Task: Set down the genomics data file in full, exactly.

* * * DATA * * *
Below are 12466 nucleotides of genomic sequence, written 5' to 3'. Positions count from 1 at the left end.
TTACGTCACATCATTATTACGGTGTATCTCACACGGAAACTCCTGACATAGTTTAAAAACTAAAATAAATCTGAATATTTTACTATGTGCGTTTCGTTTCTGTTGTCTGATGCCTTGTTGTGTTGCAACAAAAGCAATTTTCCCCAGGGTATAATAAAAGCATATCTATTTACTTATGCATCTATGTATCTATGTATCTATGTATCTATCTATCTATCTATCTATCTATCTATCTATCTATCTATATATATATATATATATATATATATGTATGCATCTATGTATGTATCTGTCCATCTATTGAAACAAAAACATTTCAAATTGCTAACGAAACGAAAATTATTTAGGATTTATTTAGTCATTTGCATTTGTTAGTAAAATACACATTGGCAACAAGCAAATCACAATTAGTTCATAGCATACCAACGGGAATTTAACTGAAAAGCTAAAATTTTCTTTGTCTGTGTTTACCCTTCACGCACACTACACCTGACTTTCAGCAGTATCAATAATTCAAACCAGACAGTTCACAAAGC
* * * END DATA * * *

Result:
Below are 12466 nucleotides of genomic sequence, written 5' to 3'. Positions count from 1 at the left end.
TTACGTCACATCATTATTACGGTGTATCTCACACGGAAACTCCTGACATAGTTTAAAAACTAAAATAAATCTGAATATTTTACTATGTGCGTTTCGTTTCTGTTGTCTGATGCCTTGTTGTGTTGCAACAAAAGCAATTTTCCCCAGGGTATAATAAAAGCATATCTATTTACTTATGCATCTATGTATCTATGTATCTATGTATCTATCTATCTATCTATCTATCTATCTATCTATCTATCTATATATATATATATATATATATATATGTATGCATCTATGTATGTATCTGTCCATCTATTGAAACAAAAACATTTCAAATTGCTAACGAAACGAAAATTATTTAGGATTTATTTAGTCATTTGCATTTGTTAGTAAAATACACATTGGCAACAAGCAAATCACAATTAGTTCATAGCATACCAACGGGAATTTAACTGAAAAGCTAAAATTTTCTTTGTCTGTGTTTACCCTTCACGCACACTACACCTGACTTTCAGCAGTATCAATAATTCAAACCAGACAGTTCACAAAGC